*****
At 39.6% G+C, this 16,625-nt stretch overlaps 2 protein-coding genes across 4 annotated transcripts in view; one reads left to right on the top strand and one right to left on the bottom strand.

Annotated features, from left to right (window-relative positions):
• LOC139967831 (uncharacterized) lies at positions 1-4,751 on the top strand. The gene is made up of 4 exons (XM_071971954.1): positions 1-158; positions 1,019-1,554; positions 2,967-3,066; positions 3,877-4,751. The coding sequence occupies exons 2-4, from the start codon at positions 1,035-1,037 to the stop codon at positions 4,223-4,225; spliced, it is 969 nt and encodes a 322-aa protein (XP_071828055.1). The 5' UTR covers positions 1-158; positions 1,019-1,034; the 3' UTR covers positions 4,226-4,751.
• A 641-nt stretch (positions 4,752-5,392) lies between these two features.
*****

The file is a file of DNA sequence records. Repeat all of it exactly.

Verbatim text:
At 39.6% G+C, this 16,625-nt stretch overlaps 2 protein-coding genes across 4 annotated transcripts in view; one reads left to right on the top strand and one right to left on the bottom strand.

Annotated features, from left to right (window-relative positions):
• LOC139967831 (uncharacterized) lies at positions 1-4,751 on the top strand. The gene is made up of 4 exons (XM_071971954.1): positions 1-158; positions 1,019-1,554; positions 2,967-3,066; positions 3,877-4,751. The coding sequence occupies exons 2-4, from the start codon at positions 1,035-1,037 to the stop codon at positions 4,223-4,225; spliced, it is 969 nt and encodes a 322-aa protein (XP_071828055.1). The 5' UTR covers positions 1-158; positions 1,019-1,034; the 3' UTR covers positions 4,226-4,751.
• A 641-nt stretch (positions 4,752-5,392) lies between these two features.